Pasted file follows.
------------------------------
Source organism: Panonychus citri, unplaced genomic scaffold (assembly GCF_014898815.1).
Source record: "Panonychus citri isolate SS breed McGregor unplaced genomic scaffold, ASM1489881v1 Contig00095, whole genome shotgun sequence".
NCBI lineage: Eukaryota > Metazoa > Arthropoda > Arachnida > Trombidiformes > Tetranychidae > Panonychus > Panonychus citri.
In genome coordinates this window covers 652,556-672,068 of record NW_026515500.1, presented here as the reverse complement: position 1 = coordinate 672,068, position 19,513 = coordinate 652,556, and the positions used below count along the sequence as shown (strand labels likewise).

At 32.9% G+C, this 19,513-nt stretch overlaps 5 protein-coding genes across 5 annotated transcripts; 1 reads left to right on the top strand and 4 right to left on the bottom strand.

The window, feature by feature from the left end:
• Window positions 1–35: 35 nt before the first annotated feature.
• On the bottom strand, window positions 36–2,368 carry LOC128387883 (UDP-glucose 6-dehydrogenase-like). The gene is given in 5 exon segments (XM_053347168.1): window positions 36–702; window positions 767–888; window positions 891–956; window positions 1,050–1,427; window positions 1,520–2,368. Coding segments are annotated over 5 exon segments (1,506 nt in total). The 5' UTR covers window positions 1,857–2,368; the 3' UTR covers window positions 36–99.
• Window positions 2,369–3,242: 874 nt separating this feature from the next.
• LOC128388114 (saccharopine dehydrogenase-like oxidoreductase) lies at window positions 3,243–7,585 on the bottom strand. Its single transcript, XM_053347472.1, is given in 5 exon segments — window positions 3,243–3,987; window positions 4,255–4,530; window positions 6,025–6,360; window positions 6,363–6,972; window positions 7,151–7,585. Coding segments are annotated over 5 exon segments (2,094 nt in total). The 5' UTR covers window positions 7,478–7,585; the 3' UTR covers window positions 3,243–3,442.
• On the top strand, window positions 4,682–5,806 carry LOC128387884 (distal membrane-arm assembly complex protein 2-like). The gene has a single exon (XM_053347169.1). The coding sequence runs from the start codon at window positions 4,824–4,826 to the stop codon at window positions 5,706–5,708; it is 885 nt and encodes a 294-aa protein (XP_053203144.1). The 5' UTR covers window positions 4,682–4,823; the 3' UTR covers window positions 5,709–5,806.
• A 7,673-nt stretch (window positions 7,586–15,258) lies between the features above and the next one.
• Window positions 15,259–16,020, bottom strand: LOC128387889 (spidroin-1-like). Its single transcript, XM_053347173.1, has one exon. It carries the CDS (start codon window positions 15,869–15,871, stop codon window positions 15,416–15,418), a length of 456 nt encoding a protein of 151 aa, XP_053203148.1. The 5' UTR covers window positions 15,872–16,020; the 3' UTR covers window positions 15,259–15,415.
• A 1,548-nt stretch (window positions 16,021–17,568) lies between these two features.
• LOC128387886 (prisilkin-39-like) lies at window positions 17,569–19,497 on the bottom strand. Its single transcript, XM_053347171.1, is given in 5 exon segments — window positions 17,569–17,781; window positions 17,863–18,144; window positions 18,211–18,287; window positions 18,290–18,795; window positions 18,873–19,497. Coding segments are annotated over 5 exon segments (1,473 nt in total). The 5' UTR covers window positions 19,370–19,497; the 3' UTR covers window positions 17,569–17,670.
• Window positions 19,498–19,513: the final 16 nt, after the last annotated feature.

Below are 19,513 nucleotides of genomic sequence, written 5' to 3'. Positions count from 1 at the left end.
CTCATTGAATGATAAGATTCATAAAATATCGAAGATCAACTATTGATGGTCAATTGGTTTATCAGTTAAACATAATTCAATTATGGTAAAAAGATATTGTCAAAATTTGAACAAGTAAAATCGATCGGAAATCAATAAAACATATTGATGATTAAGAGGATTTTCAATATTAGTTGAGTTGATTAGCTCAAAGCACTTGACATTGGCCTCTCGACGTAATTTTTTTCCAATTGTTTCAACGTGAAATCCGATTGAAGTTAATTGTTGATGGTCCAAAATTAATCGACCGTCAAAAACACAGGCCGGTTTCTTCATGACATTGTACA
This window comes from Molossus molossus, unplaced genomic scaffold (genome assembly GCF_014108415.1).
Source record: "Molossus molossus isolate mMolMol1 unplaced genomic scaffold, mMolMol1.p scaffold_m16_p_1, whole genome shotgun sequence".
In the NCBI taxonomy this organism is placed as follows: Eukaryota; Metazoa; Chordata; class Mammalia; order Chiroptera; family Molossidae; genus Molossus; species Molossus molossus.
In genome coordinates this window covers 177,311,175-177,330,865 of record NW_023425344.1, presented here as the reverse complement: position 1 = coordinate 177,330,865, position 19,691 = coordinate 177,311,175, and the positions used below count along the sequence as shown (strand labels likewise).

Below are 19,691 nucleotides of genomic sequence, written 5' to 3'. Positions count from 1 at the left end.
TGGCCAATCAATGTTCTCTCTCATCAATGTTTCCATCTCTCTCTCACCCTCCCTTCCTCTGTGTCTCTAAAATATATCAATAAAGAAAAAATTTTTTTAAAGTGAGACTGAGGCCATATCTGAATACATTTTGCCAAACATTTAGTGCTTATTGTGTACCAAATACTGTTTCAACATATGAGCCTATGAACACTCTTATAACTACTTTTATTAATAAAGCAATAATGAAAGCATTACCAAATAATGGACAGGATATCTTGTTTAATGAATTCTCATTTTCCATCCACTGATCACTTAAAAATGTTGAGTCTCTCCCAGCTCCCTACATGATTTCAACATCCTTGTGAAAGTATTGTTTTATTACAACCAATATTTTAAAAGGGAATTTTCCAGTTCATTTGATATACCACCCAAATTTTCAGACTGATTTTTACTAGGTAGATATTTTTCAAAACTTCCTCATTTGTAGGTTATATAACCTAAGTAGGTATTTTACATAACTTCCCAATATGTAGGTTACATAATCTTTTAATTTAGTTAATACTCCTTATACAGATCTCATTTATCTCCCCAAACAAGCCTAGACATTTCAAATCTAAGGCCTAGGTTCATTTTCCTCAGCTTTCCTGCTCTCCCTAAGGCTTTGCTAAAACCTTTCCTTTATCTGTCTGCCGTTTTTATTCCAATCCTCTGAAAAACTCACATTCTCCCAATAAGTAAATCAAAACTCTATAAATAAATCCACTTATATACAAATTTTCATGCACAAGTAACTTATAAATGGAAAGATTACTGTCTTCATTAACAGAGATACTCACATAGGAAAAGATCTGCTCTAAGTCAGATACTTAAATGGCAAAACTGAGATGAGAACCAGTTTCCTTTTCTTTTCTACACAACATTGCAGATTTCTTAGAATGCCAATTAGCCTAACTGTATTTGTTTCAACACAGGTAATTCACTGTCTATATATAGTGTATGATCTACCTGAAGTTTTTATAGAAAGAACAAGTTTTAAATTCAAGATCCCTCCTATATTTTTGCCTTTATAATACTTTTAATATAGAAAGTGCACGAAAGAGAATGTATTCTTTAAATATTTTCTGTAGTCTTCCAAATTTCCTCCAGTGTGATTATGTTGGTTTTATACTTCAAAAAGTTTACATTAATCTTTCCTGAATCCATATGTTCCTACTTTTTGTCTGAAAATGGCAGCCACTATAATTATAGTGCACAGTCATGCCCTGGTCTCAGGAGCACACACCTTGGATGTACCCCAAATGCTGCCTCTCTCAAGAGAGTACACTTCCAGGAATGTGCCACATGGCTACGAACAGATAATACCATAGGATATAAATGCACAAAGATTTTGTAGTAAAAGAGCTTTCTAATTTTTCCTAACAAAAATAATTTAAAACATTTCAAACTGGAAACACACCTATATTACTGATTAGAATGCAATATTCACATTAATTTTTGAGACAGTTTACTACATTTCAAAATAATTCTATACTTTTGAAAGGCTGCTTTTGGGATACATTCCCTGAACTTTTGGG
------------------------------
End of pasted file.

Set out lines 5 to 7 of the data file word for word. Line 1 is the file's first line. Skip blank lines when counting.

At 32.9% G+C, this 19,513-nt stretch overlaps 5 protein-coding genes across 5 annotated transcripts; 1 reads left to right on the top strand and 4 right to left on the bottom strand.

The window, feature by feature from the left end:
• Window positions 1–35: 35 nt before the first annotated feature.